HL20: James Merlino, MD—A Passion for Patient Experience
"When nurses communicate better at the bedside, medication errors are reduced, falls are reduced, pressure ulcers are reduced," he says. "Those are safety issues. When physicians communicate better with patients and nurses, compliance with treatment goes up and coordination of care improves. That's quality."
Intuitively, hospital leaders know that better communication will lead to better results, but Merlino says staff, including leadership, is tasked so heavily that it is easy to lose perspective, especially in a hospital with a lot of patients. He's not endorsing smaller hospitals, but rather a different approach to who is working in healthcare.
"I think that 90% of people who work in healthcare are there for the right reasons," he says. "I think there's probably a percentage who want to do the right thing, but don't know how to do it, and there's a small percentage of people who don't belong here."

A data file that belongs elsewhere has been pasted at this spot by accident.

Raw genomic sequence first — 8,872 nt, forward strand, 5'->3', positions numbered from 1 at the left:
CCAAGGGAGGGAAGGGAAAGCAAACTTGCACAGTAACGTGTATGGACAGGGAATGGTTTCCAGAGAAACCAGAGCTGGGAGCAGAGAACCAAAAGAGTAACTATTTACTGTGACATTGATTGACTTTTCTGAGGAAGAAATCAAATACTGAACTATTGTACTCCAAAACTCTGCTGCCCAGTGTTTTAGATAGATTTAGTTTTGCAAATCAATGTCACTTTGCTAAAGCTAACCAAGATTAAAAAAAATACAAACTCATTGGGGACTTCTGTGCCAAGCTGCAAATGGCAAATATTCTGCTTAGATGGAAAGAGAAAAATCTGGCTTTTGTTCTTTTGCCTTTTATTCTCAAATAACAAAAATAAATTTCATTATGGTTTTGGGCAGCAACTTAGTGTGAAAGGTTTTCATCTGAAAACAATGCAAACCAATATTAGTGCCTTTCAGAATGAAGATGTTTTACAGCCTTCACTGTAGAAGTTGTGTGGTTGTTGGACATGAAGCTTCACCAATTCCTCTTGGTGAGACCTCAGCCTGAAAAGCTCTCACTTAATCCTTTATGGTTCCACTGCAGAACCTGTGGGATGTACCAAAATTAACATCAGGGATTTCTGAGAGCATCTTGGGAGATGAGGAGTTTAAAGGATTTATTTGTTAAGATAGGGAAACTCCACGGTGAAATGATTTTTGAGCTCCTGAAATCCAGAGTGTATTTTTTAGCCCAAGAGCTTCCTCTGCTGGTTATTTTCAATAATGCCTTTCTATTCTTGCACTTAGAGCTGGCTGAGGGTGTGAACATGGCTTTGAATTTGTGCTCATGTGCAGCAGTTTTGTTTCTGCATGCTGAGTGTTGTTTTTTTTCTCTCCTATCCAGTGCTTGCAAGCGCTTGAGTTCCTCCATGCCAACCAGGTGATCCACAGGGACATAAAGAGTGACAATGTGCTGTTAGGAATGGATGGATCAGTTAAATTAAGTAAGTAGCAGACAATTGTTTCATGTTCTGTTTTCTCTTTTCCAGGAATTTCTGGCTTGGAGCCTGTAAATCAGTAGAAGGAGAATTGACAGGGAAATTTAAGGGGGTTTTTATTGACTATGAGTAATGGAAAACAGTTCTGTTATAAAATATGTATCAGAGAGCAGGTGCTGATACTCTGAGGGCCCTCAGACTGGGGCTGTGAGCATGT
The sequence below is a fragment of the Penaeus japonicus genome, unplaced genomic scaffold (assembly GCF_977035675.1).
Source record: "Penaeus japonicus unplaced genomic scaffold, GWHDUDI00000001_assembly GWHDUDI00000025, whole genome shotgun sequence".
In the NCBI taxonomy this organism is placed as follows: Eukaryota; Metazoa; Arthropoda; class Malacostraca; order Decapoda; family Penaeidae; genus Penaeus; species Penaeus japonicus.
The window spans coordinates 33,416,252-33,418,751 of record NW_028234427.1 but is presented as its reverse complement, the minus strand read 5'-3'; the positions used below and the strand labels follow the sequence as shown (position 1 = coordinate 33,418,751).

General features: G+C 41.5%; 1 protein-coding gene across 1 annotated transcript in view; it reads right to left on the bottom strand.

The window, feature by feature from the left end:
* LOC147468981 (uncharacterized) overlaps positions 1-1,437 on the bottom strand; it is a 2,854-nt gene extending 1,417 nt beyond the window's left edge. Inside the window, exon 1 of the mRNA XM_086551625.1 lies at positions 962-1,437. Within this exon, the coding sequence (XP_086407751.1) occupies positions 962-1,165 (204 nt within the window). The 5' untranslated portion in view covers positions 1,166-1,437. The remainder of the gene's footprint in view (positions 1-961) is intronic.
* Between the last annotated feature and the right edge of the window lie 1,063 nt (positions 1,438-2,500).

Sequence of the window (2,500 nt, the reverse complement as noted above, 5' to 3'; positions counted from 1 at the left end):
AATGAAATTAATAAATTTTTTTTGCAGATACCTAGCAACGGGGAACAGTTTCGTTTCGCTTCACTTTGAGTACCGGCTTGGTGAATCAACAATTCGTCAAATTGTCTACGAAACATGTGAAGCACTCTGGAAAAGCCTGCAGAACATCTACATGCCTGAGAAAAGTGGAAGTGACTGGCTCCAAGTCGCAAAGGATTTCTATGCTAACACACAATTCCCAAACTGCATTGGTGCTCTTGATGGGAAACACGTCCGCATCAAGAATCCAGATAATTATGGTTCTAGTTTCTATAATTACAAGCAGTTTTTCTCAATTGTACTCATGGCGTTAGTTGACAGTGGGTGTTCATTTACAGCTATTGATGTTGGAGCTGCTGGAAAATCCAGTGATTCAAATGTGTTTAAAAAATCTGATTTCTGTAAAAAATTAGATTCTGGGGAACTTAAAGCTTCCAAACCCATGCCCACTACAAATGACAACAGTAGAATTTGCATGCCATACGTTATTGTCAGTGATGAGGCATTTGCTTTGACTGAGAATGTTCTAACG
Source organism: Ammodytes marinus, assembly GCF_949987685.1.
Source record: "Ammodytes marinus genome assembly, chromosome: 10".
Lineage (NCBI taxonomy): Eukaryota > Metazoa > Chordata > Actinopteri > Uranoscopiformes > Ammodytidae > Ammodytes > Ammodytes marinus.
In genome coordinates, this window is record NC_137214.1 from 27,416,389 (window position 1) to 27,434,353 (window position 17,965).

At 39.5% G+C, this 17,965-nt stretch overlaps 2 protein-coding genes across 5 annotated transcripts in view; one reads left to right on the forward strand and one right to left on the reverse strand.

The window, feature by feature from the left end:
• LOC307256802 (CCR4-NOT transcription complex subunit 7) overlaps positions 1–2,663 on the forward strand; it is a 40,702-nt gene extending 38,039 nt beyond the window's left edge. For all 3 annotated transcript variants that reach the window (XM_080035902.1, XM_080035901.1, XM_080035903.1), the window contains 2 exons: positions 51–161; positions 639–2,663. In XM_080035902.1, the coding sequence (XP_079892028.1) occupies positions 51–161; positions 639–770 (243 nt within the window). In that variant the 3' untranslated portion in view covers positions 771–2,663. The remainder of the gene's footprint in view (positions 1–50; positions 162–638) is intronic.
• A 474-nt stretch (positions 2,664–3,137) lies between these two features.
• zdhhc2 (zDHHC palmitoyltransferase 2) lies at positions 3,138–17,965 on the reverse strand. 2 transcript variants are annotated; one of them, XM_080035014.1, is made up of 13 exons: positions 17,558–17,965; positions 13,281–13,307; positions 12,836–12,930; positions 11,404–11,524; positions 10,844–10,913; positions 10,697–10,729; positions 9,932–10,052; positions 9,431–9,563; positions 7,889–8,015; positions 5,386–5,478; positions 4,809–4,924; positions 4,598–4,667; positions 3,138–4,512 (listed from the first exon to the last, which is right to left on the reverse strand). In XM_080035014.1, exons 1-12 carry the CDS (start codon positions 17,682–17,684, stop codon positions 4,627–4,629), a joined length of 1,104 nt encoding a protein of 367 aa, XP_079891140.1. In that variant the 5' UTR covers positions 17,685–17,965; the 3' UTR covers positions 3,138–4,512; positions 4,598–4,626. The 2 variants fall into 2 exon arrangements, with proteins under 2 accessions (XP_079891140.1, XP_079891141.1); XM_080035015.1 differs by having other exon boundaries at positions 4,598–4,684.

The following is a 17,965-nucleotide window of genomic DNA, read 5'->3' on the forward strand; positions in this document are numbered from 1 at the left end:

Cutting out the small group of healthcare workers who hinder healthcare efforts is no small task, but identifying deficiencies through training and development around service excellence can help he says.
- Hospital Groups Strike Back at Hospital Rating Systems
- The Secret to Physician Engagement? It's Not Better Pay
- AHIP: Enormity of HIX Challenges Sinks In
- Two-Midnight Rule Must be Fixed or Replaced, Say Providers
- 4 Reasons PCMH Principles Aren't Going Away
- Don't Underestimate Emotional Intelligence
- How Succession Planning Boosts Employee Retention Rates
- Evidence-Based Practice and Nursing Research: Avoiding Confusion
- Another SGR Patch Likely, Lawmaker Says
- Yale New Haven Health Partners with Tenet Healthcare in CT